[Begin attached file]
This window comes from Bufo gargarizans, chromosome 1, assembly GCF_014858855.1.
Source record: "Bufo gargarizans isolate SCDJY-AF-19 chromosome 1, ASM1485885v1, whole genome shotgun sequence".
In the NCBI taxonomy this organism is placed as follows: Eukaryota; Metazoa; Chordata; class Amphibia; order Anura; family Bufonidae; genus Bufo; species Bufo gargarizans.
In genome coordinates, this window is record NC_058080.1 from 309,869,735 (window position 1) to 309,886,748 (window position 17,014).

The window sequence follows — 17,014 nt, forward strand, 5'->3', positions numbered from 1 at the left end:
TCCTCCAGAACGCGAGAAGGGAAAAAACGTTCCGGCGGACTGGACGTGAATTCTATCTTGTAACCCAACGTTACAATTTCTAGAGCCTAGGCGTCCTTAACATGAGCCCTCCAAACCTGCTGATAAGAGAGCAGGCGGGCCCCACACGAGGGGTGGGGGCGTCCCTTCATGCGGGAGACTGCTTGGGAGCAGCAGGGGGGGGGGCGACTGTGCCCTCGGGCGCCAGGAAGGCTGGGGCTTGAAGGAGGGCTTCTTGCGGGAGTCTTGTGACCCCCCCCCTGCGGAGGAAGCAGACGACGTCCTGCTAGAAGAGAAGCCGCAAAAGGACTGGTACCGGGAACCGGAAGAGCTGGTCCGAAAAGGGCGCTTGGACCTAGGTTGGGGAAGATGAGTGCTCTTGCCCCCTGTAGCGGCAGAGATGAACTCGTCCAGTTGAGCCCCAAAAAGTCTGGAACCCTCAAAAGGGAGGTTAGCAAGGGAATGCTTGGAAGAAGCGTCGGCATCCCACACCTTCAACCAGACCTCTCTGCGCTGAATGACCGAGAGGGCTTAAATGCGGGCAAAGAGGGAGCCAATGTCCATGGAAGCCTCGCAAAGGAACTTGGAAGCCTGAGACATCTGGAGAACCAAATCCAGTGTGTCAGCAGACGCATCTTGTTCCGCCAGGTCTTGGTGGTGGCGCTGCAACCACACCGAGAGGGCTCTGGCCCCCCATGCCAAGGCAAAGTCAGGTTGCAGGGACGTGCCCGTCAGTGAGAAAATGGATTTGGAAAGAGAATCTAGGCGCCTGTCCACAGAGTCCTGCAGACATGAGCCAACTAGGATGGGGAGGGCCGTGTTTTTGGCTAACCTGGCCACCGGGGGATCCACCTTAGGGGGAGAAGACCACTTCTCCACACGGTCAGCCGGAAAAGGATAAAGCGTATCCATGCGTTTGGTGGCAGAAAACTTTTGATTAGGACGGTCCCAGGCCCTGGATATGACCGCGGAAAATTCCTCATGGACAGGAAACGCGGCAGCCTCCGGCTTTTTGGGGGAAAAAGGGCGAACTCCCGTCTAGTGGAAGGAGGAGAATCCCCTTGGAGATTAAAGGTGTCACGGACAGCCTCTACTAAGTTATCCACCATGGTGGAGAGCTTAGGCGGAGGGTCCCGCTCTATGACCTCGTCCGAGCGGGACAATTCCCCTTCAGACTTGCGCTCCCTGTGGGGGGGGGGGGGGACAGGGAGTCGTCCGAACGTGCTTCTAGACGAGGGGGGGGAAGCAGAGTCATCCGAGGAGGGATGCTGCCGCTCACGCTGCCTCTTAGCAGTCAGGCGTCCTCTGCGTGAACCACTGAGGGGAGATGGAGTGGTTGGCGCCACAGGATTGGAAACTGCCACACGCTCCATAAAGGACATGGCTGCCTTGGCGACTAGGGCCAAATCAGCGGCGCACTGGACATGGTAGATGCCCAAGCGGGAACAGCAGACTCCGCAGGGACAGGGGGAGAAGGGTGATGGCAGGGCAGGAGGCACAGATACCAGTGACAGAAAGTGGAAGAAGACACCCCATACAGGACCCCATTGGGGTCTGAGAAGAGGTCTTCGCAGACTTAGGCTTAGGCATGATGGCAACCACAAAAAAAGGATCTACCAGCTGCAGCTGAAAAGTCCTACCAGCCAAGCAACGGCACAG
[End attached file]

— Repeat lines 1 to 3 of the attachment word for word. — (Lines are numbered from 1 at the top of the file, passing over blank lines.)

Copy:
This window comes from Bufo gargarizans, chromosome 1, assembly GCF_014858855.1.
Source record: "Bufo gargarizans isolate SCDJY-AF-19 chromosome 1, ASM1485885v1, whole genome shotgun sequence".
In the NCBI taxonomy this organism is placed as follows: Eukaryota; Metazoa; Chordata; class Amphibia; order Anura; family Bufonidae; genus Bufo; species Bufo gargarizans.